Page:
[dsg] Nature of anicca, dukkha and anatta (was, Re: effort.)
- View SourceHi Sarah.
--- In email@example.com, sarah abbott <sarahprocterabbott@...> wrote:
> S: These are just similes and metaphors given to indicate that vitakka assists the citta 'investigate' or 'enter the palace'. forget the similes if they don't help. Actually, I remember K.Sujin saying she doesn't find similes helpful, so you'd be in good company.....if they don't help the understanding of dhammas, let them go!
Well....It seems to me that the wise writers of these commentaries would not use so many similes with a consistent sort of action implied if it was totally off the mark, and not at all relevant. I would really like to see a detailed description of how vitakka works; you know, the kind they have for the dhamma - seven cittas of this, seven of that - something that is precise enough to remove doubt about the process. Something like that must exist somewhere.....
I mean, as you say, lifetimes of cittas are necessary to develop the panna to go from level A to level B, etc., so there is a process of investigating and growing wiser and clearer that is passed along. I don't see why vitakka can't do the same with its repeated beatings and turnings. I'd like to find out in any case. I have an instinctive idea of how this can work, but I can't convince anyone I'm right. :(
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- View SourceHi Alberto,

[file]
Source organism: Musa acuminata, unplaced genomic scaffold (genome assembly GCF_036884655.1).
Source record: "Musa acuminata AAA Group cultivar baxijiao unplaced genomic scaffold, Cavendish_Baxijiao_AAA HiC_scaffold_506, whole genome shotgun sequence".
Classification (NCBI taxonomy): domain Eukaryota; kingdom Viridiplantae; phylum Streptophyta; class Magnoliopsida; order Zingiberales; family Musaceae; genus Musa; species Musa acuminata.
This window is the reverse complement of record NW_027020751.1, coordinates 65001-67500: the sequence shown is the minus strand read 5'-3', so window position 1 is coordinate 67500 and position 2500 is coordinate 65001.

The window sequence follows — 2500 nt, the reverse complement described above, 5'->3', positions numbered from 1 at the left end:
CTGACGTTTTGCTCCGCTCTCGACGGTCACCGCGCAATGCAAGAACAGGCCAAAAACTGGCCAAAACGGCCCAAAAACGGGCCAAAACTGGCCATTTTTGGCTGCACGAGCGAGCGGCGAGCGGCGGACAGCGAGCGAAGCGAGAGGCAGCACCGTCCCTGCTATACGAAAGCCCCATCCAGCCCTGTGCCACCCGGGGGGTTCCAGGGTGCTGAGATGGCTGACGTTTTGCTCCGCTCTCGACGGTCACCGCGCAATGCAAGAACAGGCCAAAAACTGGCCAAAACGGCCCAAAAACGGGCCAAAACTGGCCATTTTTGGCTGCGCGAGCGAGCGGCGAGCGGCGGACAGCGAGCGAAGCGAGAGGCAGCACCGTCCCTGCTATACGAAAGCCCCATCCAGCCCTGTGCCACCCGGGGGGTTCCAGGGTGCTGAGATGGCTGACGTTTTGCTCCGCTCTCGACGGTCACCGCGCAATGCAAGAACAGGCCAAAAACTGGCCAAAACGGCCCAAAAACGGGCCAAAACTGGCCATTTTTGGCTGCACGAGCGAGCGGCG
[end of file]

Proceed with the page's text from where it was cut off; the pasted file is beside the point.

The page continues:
--- On Tue, 14/7/09, sprlrt <sprlrt@...> wrote:
>> S: Alberto, what do you think of the following from U Silananda's Abhidhammattha Sangaha hand-outs:
> "Two kinds of truth recognized in Buddhism:
> a) Conventional Truth, and
> b) Ultimate Truth
> a) Conventional Truth (Sammuti Sacca):
> 1. Conventional Truth is that which conforms to the convention or usage of the world, e.g., a car.
> 2. It is called Sammuti Sacca in Paa.li.
> 3. It is also called Pa~n~natti = concept
> 4. Two kinds of Pa~n~natti:
> a) Naama-pa~n~natti = name-concept, which makes things known, i.e., names given to objects.
> b) Attha-pa~n~natti = thing-concept, which is made known, i.e., the objects conveyed by the names or concepts.
> 5. Pa~n~natti is timeless.
A:> As far as I know Dhs & Cy don't refers to pa~n~natti/nirutti/ adhivacana in terms of sacca, neither as sammuti nor, of course, as paramattha.
S: I would say that all sammuti sacca are pa~n~natti, such as "a car" as in the example given. However, we can't say that all pa~n~natti are sammuti sacca. If a baby calls the car a tree, for example, it's not sammuti sacca.
S: Thanks for all the other quotes.
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